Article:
So basicaaly I am saying is with all of the combonation of the above it is quite possible to attain the orginal figure.

    Hope I explaine that a bit clearer than mu original response, reading back over it now it seems as clear as mud lol:lmao:
     
  12. Judyat

    Judyat Mouseketeer

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    So all those individuals who make over 113,000 have nothing taken out once they reach that level. Another big plus for them.
     
  13. Suz D

    Suz D DIS Veteran

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    This could very well be the case.
     
  14. Suz D

    Suz D DIS Veteran

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    I am, and I guess that's why I thought I must be missing something.
     
  15. mikehn

    mikehn DIS Veteran

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    We cant help it if we are high income earners. Thats just how it worked out. We have the right to enjoy the money we earn just like anyone else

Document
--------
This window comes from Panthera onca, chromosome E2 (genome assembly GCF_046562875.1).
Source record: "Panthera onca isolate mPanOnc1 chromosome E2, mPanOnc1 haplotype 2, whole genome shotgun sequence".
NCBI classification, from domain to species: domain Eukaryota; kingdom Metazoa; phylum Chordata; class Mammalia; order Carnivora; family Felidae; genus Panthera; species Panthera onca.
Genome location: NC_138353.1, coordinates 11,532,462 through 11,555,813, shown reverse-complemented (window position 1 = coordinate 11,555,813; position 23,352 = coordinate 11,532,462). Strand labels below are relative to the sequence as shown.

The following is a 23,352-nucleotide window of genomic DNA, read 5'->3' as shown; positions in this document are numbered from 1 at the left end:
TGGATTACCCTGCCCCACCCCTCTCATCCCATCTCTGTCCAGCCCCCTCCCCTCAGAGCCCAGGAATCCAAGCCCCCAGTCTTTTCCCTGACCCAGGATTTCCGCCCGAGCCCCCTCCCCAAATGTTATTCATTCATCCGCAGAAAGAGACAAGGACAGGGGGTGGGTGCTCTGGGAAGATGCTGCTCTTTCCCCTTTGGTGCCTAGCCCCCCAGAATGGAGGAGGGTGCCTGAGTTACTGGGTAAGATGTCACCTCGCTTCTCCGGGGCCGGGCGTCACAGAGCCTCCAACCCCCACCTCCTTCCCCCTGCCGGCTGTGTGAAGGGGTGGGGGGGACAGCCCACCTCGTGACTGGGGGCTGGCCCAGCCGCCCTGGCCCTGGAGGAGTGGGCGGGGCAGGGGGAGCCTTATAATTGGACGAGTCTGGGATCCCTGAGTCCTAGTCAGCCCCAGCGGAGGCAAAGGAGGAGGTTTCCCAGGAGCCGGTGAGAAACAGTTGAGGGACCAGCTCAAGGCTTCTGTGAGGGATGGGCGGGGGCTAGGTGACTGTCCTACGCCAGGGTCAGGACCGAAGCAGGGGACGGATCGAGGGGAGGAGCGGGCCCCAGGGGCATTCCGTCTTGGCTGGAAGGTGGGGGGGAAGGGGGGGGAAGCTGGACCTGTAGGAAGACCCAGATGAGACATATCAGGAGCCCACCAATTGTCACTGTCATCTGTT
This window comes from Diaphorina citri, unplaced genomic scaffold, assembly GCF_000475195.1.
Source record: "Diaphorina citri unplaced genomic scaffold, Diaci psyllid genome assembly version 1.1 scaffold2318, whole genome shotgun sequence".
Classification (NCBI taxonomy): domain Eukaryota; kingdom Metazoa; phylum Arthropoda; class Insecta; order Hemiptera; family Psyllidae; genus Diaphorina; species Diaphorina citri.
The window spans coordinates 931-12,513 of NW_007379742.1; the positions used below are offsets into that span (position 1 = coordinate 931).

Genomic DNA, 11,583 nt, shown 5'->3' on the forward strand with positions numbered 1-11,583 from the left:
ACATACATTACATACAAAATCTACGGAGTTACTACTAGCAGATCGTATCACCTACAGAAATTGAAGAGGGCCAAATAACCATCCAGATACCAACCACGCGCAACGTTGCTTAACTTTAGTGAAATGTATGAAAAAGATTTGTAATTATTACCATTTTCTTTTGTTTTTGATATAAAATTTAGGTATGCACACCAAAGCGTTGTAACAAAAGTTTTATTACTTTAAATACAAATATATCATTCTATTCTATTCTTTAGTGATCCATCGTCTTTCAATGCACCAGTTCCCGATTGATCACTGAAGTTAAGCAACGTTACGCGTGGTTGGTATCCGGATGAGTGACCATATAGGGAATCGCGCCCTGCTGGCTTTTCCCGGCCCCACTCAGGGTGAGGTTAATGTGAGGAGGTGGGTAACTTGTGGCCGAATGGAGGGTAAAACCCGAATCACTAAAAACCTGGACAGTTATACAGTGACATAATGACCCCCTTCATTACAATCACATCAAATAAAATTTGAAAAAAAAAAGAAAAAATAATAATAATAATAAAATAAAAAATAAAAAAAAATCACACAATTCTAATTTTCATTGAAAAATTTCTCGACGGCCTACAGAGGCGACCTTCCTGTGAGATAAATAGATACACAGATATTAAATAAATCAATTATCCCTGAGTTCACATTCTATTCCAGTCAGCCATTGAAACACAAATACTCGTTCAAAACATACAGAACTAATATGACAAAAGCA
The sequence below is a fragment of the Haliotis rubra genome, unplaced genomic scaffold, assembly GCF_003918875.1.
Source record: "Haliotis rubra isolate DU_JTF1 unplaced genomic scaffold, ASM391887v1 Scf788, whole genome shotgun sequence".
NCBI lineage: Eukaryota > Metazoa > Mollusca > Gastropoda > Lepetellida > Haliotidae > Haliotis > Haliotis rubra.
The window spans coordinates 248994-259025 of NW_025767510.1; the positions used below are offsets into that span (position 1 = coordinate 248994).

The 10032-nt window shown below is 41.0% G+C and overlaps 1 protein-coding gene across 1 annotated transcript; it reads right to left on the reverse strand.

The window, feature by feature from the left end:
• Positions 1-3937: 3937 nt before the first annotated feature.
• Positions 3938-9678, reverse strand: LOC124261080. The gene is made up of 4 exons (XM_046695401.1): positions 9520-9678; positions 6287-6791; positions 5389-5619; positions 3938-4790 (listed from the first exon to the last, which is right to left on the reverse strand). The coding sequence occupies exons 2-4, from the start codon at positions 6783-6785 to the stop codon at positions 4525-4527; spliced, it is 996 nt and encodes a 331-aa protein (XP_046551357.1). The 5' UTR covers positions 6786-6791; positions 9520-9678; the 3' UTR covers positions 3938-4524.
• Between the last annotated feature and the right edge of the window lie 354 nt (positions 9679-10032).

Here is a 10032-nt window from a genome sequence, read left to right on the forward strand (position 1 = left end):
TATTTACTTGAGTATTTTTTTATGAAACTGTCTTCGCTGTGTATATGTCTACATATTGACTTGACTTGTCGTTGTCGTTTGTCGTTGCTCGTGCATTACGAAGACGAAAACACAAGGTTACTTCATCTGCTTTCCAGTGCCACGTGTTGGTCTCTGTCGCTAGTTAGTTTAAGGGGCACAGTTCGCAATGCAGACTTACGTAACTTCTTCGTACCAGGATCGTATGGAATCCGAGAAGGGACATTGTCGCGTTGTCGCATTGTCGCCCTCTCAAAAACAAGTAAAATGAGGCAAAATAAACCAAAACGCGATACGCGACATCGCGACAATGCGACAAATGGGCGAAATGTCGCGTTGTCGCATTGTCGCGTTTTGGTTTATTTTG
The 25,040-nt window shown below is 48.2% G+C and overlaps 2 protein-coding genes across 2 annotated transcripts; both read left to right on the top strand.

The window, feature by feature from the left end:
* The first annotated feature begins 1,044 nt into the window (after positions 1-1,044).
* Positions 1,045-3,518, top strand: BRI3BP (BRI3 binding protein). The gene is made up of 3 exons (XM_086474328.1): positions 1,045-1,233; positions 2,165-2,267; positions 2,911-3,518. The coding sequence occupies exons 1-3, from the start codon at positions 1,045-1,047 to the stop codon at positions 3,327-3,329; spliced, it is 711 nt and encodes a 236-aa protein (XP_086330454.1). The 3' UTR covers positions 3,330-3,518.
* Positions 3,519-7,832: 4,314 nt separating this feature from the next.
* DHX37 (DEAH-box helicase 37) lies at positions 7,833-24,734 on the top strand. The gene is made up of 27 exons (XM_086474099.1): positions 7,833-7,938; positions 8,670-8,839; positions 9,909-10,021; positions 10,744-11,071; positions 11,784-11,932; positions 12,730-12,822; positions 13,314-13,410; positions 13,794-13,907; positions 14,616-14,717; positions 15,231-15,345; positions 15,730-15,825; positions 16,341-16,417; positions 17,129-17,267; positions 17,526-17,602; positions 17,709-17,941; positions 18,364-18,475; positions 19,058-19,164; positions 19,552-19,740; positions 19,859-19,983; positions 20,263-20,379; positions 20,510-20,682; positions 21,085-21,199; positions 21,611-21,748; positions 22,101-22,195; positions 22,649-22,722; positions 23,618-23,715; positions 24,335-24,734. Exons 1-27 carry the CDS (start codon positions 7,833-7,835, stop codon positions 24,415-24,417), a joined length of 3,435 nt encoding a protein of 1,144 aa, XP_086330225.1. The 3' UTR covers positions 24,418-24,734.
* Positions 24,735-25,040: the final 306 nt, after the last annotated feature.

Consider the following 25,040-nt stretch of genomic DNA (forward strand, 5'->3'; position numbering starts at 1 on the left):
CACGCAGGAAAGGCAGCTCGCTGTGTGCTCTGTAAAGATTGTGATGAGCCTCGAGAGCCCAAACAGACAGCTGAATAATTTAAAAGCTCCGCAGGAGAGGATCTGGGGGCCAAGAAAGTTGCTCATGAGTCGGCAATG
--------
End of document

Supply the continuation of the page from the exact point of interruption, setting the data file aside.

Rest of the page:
16. cmwade77

    cmwade77 DIS Veteran

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    We lucked out and are making 20% more before taxes this year, so this still means an 18% increase for us.

    But 2% os not the end of the world. DW and I line on so cal and have been living off of about $44,000 a year before taxes.

    While it would have been annoying, we could have lived with the 2% decrease. So, I have a really hard time understanding how 2% of 180,000 would be a hardship, unless you had a family with something like 10 kids. Yes, if you are already living paycheck to paycheck, you might need to make a few cuts. But if you make $180k a year and are living paycheck to paycheck, you might need some budgeting help.